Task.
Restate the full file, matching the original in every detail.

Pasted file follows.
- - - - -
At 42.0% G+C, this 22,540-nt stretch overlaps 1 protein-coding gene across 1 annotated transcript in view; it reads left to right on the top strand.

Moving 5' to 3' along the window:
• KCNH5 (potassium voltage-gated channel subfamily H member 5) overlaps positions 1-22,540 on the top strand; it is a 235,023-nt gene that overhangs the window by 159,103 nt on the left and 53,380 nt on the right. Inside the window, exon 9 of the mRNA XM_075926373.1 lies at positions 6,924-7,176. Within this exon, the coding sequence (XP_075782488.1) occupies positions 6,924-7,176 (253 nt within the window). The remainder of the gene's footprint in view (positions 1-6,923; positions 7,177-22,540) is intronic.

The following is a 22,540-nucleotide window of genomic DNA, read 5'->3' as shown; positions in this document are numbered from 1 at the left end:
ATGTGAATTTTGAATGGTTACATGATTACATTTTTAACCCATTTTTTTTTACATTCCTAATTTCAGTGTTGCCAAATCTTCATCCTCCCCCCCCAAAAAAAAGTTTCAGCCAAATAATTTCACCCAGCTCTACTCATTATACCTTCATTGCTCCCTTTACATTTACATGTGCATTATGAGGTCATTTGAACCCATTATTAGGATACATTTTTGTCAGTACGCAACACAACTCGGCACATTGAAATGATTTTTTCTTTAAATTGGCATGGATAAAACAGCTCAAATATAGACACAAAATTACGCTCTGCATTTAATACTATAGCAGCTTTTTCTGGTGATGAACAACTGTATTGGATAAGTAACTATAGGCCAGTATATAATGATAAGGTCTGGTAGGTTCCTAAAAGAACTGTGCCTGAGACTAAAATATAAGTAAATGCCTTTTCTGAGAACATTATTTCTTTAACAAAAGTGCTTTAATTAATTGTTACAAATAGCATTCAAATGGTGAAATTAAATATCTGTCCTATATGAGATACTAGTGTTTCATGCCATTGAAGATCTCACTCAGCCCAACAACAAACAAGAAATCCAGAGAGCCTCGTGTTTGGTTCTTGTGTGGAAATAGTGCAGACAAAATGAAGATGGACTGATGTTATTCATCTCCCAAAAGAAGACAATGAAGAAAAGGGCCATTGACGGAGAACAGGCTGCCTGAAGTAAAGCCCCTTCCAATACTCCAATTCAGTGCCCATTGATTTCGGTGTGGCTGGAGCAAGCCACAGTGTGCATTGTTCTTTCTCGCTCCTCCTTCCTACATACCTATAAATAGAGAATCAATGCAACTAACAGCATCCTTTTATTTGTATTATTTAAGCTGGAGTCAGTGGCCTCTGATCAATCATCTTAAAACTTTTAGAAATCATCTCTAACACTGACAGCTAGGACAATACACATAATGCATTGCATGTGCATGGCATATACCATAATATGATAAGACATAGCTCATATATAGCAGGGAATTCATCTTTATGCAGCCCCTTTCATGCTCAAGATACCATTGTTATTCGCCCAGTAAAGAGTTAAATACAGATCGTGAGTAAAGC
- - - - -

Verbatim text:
At 42.0% G+C, this 22,540-nt stretch overlaps 1 protein-coding gene across 1 annotated transcript in view; it reads left to right on the top strand.

Moving 5' to 3' along the window:
• KCNH5 (potassium voltage-gated channel subfamily H member 5) overlaps positions 1-22,540 on the top strand; it is a 235,023-nt gene that overhangs the window by 159,103 nt on the left and 53,380 nt on the right. Inside the window, exon 9 of the mRNA XM_075926373.1 lies at positions 6,924-7,176. Within this exon, the coding sequence (XP_075782488.1) occupies positions 6,924-7,176 (253 nt within the window). The remainder of the gene's footprint in view (positions 1-6,923; positions 7,177-22,540) is intronic.

The following is a 22,540-nucleotide window of genomic DNA, read 5'->3' as shown; positions in this document are numbered from 1 at the left end:
ATGTGAATTTTGAATGGTTACATGATTACATTTTTAACCCATTTTTTTTTACATTCCTAATTTCAGTGTTGCCAAATCTTCATCCTCCCCCCCCAAAAAAAAGTTTCAGCCAAATAATTTCACCCAGCTCTACTCATTATACCTTCATTGCTCCCTTTACATTTACATGTGCATTATGAGGTCATTTGAACCCATTATTAGGATACATTTTTGTCAGTACGCAACACAACTCGGCACATTGAAATGATTTTTTCTTTAAATTGGCATGGATAAAACAGCTCAAATATAGACACAAAATTACGCTCTGCATTTAATACTATAGCAGCTTTTTCTGGTGATGAACAACTGTATTGGATAAGTAACTATAGGCCAGTATATAATGATAAGGTCTGGTAGGTTCCTAAAAGAACTGTGCCTGAGACTAAAATATAAGTAAATGCCTTTTCTGAGAACATTATTTCTTTAACAAAAGTGCTTTAATTAATTGTTACAAATAGCATTCAAATGGTGAAATTAAATATCTGTCCTATATGAGATACTAGTGTTTCATGCCATTGAAGATCTCACTCAGCCCAACAACAAACAAGAAATCCAGAGAGCCTCGTGTTTGGTTCTTGTGTGGAAATAGTGCAGACAAAATGAAGATGGACTGATGTTATTCATCTCCCAAAAGAAGACAATGAAGAAAAGGGCCATTGACGGAGAACAGGCTGCCTGAAGTAAAGCCCCTTCCAATACTCCAATTCAGTGCCCATTGATTTCGGTGTGGCTGGAGCAAGCCACAGTGTGCATTGTTCTTTCTCGCTCCTCCTTCCTACATACCTATAAATAGAGAATCAATGCAACTAACAGCATCCTTTTATTTGTATTATTTAAGCTGGAGTCAGTGGCCTCTGATCAATCATCTTAAAACTTTTAGAAATCATCTCTAACACTGACAGCTAGGACAATACACATAATGCATTGCATGTGCATGGCATATACCATAATATGATAAGACATAGCTCATATATAGCAGGGAATTCATCTTTATGCAGCCCCTTTCATGCTCAAGATACCATTGTTATTCGCCCAGTAAAGAGTTAAATACAGATCGTGAGTAAAGC